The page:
Thousands of people rallied in the northern Polish city of Gdansk on February 28 to support Lech Walesa, the former democracy leader and ex-president who is facing renewed allegations of having collaborated with Poland's communist-era secret police.
Secret police files recently surfaced suggesting that Walesa collaborated with the hated secret police in the 1970s for money.
Walesa says he signed a cooperation agreement, but never acted on it.
Walesa, who lives in Gdansk, sent his wife, Danuta, who told the rally he never did anything to hurt anybody and never took money.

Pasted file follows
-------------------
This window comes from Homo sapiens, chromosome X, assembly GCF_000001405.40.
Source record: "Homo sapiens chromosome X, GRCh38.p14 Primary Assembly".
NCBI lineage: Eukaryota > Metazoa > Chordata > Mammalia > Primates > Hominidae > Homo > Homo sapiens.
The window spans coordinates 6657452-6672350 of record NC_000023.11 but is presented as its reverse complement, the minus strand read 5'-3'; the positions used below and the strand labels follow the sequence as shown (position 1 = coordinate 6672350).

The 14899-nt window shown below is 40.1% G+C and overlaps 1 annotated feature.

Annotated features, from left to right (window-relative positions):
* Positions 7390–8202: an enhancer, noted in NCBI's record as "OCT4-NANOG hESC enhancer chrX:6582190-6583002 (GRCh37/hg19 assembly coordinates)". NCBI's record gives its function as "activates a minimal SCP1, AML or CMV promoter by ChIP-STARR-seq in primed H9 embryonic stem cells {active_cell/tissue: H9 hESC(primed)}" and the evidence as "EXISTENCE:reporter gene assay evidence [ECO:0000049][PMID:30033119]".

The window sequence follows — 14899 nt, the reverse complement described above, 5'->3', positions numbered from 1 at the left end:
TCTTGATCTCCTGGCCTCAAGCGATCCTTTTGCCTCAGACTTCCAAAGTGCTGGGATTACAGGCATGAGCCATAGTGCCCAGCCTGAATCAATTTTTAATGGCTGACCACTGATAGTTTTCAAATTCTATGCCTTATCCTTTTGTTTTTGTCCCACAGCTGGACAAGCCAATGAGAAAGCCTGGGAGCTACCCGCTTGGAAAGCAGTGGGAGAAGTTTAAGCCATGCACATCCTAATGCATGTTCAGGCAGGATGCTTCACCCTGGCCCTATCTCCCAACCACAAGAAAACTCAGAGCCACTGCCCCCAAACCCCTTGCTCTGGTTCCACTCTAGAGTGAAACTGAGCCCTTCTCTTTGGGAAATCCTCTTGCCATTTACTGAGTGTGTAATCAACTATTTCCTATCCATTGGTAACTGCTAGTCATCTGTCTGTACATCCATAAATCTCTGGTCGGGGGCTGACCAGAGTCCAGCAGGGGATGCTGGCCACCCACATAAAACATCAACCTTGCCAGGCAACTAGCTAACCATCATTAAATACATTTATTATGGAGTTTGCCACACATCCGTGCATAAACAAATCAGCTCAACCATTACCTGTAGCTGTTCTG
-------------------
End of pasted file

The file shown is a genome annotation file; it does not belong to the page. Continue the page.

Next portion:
Walesa's supporters say the government is attacking Walesa for political gain. They accuse the government of trying to tarnish the legacy of Walesa, Poland's democracy icon.
The Gdansk rally came a day after a similar protest in the capital, Warsaw.
Walesa founded the Solidarity movement in 1980 that eventually helped to topple communism.
The ruling Law and Justice party took control of the government in November.
Its supporters say it is promoting Catholic values and helping Poland's poorest citizens.
Based on reporting by AP, dpa, and Reuters